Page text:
Particularly in the age of the internet, information spreads rapidly and if you don’t issue a comment then third parties will provide the initial information. Until you are able to issue a factually correct statement, you can tell inquiring journalists that you don’t have all the facts and that you are working flat out on the issue. You have said nothing in terms of content, but you have made it clear that you are dealing with the problem and also communicating with journalists. As soon as reliable statements exist, issue them immediately.

Target groups and means of communication

Besides those directly affected, the wider public and the media belong to those who are addressed, as well as customers, politicians, other officials and above all one’s own workers. Each target group can be reached using various means of communication. The target groups have to be carefully considered and appropriate communication means are strategies developed.

The material contents have to match the target group too. Special technical terms require easy-to-understand explanations or are to be avoided altogether when announcements are directed to the public.

Tab. 1: Target groups and means of communication.
Target groupsMeans of communication
  • Affected parties
  • Journalists
  • Public and populace
  • Interest groups (e.g. walking groups and nature protection groups)
  • Other officials
  • Politicians
  • Customers
  • Own staff
  • Media releases, press conference, press tours
  • Information events, lectures
  • Open days
  • Information leaflet, brochures
  • Internet presentation, Website
  • Telephone hotline
  • Circular (E-Mail, Letter)
  • Staff newsletter
  • Meetings, talks
  • Radio and TV reports
  • Excursions

After the crisis is before the crisis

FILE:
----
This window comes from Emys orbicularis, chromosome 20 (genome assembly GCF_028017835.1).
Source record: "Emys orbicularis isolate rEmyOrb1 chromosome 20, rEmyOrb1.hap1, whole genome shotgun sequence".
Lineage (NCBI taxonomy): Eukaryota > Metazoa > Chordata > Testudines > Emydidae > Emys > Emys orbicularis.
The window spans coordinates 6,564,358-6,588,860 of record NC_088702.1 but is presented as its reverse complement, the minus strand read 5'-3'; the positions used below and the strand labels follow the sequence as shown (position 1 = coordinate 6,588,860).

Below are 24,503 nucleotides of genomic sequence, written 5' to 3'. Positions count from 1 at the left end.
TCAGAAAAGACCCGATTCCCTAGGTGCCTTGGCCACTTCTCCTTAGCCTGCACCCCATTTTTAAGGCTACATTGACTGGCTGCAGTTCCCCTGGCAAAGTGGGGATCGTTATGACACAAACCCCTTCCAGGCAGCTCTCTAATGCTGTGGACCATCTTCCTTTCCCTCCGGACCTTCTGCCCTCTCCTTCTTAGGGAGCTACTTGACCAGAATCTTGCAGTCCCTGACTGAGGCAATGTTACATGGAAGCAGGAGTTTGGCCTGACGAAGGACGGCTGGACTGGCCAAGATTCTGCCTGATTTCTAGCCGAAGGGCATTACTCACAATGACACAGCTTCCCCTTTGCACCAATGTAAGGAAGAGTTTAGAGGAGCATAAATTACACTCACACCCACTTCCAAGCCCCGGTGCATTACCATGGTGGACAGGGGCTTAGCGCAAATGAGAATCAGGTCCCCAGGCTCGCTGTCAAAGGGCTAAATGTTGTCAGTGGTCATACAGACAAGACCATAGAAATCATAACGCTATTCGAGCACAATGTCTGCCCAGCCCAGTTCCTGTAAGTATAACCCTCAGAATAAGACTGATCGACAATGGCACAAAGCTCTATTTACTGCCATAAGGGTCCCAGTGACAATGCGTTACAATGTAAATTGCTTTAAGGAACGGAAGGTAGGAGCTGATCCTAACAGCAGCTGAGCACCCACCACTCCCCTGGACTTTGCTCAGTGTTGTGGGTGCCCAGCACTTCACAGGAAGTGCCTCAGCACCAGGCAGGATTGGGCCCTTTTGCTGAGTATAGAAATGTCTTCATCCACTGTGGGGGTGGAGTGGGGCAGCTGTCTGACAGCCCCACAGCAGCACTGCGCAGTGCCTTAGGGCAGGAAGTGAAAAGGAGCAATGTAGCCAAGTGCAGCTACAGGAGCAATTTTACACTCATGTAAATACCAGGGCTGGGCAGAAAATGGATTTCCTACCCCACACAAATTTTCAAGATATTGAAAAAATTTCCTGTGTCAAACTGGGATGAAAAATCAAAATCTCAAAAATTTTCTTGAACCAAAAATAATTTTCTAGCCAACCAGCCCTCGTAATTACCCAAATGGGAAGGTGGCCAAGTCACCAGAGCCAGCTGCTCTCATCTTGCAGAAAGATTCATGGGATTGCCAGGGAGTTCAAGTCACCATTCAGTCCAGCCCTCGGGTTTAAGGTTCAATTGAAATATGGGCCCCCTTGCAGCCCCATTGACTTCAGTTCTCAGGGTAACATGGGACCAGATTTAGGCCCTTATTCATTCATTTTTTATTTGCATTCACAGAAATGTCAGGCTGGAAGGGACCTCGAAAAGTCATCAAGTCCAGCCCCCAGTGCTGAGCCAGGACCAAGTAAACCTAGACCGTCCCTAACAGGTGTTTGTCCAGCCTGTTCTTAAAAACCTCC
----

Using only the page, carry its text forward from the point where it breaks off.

Once the crisis has been dealt with, the business or office should evaluate the communication performance. This is the basis to learn from the crisis and to be better equipped for future events. In doing so one should look inwards (at one’s one crisis management) and outwards (public reaction). How did we cope with the crisis? Did we follow our plan? How did the media report about the event? Did they relay our information and statements?


  • Bundesministerium des Inneren (2008): Krisenkommunikation – Leitfaden für Behörden und Unternehmen. 1. Aufl.
  • Ditges, F.; Höbel, P.; Hofmann, T. (2008): Krisenkommunikation. PR-Praxis. Band 9.
  • Ministerium für Ernährung und Ländlichen Raum Baden-Württemberg (2004): Orkan "Lothar" – Bewältigung der Sturmschäden in den Wäldern Baden-Württembergs. Dokumentation, Analyse, Konsequenzen. Schriftenreihe der Landesforstverwaltung Baden-Württemberg. Band 83.
  • Nolting, T.; Thießen, A. (2008): Krisenmanagement in der Mediengesellschaft – Potentiale und Perspektiven der Krisenkommunikation.
  • Rieken, M. (2008): Zwölf Faktoren erfolgreicher Medienarbeit in Krisensituationen. In: Nolting, T.; Thießen, A. (2008): Krisenmanagement in der Mediengesellschaft – Potentiale und Perspektiven der Krisenkommunikation.

Forest Crises Management Advisory Guide